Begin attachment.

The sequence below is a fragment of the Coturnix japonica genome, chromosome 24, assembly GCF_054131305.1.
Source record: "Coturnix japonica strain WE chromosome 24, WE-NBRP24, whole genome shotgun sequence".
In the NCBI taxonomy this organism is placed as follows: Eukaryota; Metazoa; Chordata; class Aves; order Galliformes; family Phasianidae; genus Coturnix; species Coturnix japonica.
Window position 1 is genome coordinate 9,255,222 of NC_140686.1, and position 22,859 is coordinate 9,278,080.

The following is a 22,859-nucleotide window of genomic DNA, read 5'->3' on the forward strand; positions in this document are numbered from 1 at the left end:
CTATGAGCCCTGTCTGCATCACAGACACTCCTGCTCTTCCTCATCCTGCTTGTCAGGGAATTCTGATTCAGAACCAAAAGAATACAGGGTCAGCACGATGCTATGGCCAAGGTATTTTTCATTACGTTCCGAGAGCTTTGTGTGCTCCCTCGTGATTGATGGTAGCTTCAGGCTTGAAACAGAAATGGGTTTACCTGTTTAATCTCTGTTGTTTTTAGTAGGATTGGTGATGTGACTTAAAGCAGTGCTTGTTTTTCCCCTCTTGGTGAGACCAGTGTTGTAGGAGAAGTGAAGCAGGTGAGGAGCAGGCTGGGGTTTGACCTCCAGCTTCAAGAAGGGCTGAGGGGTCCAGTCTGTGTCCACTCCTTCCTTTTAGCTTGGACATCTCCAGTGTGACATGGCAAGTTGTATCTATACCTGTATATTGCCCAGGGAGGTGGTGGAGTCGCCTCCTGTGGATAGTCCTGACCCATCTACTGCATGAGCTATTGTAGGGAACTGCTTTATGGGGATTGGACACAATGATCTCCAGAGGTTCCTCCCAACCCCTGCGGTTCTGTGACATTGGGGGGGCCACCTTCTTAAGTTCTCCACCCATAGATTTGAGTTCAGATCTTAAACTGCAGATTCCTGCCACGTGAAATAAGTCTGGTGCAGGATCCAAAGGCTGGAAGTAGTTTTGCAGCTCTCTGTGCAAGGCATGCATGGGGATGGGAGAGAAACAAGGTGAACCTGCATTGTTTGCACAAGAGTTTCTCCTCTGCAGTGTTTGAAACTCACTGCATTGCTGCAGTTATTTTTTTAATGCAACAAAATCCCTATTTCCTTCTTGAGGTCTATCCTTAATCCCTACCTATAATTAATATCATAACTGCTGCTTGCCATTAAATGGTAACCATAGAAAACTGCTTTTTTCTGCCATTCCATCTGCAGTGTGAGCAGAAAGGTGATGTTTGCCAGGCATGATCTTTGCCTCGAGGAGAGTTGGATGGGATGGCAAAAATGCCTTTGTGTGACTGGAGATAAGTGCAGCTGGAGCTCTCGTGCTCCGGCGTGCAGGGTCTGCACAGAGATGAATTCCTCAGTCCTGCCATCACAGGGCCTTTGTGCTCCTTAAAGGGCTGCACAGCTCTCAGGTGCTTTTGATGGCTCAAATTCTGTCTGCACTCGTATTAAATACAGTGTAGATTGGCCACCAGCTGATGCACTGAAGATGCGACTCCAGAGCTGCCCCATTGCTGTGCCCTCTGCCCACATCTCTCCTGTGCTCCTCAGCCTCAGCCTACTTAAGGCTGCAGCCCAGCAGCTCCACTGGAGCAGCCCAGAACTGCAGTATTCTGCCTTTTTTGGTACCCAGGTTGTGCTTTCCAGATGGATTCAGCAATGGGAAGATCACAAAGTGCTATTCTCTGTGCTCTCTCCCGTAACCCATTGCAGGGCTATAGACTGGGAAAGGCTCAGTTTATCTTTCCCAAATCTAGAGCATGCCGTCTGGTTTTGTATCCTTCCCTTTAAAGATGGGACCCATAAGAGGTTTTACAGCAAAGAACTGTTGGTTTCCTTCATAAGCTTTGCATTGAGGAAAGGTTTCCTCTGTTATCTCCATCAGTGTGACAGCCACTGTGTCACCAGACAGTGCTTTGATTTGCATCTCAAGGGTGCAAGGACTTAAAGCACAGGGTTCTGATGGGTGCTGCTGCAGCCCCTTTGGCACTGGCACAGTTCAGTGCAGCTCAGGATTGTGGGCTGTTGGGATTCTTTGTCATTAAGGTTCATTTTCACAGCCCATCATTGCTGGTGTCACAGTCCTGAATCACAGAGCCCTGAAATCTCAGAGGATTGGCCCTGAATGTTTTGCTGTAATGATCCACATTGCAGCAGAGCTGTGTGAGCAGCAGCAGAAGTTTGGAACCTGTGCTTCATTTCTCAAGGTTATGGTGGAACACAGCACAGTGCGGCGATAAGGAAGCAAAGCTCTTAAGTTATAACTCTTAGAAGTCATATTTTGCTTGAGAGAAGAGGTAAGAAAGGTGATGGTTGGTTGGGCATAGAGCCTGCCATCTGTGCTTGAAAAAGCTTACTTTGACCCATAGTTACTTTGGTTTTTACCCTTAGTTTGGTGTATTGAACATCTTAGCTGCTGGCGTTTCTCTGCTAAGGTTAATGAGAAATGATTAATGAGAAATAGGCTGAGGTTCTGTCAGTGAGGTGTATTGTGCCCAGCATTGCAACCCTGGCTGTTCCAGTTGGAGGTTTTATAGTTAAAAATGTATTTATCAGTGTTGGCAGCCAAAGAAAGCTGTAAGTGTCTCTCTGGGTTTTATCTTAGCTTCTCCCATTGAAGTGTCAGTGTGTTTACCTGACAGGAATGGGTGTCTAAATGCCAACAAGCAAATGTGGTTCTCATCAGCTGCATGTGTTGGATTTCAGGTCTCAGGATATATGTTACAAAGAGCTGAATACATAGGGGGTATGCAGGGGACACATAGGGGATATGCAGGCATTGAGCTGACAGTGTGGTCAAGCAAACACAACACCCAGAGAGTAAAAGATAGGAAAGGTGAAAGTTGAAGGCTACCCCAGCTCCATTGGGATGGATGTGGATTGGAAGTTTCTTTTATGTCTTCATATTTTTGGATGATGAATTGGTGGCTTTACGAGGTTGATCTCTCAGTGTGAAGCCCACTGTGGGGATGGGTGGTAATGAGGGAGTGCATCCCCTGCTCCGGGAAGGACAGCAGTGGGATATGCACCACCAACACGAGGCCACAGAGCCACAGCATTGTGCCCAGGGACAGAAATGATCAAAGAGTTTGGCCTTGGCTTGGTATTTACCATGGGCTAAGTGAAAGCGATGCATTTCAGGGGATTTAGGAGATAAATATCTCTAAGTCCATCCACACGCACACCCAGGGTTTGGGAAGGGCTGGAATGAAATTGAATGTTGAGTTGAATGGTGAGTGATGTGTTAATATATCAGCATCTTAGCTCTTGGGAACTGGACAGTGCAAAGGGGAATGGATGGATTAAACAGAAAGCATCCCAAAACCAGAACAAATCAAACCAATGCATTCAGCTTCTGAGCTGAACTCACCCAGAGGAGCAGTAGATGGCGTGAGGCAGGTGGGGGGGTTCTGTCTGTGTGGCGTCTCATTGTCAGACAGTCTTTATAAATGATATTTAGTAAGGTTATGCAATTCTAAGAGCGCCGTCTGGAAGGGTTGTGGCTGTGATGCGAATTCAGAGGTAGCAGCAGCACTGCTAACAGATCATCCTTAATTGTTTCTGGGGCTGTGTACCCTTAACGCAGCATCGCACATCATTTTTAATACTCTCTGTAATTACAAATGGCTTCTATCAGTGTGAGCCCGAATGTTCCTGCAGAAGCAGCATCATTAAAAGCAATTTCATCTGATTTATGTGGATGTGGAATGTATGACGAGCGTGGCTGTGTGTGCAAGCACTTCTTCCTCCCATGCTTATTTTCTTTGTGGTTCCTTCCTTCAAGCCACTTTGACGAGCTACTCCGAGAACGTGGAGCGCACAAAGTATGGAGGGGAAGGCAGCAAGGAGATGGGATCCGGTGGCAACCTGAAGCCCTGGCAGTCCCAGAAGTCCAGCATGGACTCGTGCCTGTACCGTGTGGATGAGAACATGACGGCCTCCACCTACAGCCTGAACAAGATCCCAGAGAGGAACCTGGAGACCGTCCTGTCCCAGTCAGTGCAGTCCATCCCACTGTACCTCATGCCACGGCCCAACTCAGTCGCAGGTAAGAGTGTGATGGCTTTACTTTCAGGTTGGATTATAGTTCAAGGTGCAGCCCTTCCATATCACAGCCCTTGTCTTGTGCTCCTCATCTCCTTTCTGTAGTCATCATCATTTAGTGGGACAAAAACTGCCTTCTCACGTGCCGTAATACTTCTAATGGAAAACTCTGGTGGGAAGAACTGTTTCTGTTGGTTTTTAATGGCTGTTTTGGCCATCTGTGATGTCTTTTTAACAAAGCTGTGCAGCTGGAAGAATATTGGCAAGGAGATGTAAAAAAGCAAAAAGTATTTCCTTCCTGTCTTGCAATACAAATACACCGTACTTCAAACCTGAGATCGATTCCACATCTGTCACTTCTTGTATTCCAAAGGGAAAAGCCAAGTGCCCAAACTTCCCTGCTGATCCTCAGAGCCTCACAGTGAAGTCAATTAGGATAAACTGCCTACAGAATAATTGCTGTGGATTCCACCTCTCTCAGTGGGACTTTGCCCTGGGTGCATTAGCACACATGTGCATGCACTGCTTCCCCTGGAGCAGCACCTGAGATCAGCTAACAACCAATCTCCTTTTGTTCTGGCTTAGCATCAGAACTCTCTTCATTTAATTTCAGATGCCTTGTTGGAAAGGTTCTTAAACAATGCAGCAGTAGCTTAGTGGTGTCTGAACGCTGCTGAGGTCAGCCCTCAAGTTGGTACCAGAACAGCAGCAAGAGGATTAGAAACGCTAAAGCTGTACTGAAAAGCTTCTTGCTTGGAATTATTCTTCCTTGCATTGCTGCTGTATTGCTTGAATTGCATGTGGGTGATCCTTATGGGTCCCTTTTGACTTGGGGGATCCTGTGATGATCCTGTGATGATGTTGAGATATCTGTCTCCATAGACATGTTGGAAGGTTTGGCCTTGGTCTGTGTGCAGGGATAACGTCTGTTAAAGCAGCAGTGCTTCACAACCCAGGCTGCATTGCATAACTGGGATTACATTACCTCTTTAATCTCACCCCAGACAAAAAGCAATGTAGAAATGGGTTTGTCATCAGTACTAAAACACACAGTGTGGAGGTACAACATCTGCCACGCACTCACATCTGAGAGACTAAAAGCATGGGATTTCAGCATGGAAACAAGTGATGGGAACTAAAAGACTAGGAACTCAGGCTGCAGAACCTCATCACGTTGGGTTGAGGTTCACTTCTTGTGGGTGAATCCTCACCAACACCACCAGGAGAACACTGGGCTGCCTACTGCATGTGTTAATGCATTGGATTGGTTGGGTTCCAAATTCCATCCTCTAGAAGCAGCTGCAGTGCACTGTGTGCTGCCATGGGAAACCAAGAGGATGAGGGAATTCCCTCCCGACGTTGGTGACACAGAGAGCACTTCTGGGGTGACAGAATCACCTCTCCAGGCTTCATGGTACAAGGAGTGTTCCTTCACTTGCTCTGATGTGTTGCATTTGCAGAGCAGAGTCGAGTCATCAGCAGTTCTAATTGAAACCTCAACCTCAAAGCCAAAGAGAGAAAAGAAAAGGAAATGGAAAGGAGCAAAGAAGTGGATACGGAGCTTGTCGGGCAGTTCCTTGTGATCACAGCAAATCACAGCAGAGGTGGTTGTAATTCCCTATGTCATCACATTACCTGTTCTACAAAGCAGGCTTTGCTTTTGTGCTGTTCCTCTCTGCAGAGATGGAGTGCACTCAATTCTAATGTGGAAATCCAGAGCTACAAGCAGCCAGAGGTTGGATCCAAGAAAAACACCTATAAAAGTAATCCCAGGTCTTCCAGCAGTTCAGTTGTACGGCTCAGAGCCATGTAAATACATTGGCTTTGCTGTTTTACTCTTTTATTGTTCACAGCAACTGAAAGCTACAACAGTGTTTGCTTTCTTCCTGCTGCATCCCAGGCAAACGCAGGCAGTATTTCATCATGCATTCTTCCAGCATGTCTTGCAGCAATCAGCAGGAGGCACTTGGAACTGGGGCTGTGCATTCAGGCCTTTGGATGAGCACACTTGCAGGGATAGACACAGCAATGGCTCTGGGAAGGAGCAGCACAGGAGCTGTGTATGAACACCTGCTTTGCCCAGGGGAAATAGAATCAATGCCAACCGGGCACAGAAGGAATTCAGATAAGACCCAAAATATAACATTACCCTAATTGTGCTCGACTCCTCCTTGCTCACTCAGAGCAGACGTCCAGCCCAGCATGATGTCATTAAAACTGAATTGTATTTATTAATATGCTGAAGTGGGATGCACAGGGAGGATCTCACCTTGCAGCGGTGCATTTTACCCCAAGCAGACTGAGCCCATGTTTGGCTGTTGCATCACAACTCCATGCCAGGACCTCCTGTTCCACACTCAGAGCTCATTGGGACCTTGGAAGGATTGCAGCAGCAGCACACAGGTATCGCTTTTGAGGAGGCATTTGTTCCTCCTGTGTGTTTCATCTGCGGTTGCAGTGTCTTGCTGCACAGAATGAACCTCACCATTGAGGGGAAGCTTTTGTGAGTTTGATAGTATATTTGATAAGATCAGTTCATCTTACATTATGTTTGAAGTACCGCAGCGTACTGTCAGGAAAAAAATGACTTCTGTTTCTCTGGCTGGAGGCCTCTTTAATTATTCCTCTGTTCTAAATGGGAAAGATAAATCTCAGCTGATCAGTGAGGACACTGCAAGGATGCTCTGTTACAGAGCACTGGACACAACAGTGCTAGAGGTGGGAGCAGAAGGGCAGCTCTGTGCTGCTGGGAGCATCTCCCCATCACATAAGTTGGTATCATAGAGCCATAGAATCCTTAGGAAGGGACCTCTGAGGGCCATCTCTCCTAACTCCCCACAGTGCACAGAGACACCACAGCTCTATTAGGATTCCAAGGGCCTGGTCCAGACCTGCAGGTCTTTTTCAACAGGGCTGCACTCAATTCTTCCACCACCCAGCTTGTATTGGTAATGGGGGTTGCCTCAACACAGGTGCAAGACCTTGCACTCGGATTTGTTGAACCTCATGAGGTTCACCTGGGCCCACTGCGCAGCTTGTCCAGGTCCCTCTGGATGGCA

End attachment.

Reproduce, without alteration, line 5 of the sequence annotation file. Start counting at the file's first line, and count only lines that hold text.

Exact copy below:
The following is a 22,859-nucleotide window of genomic DNA, read 5'->3' on the forward strand; positions in this document are numbered from 1 at the left end: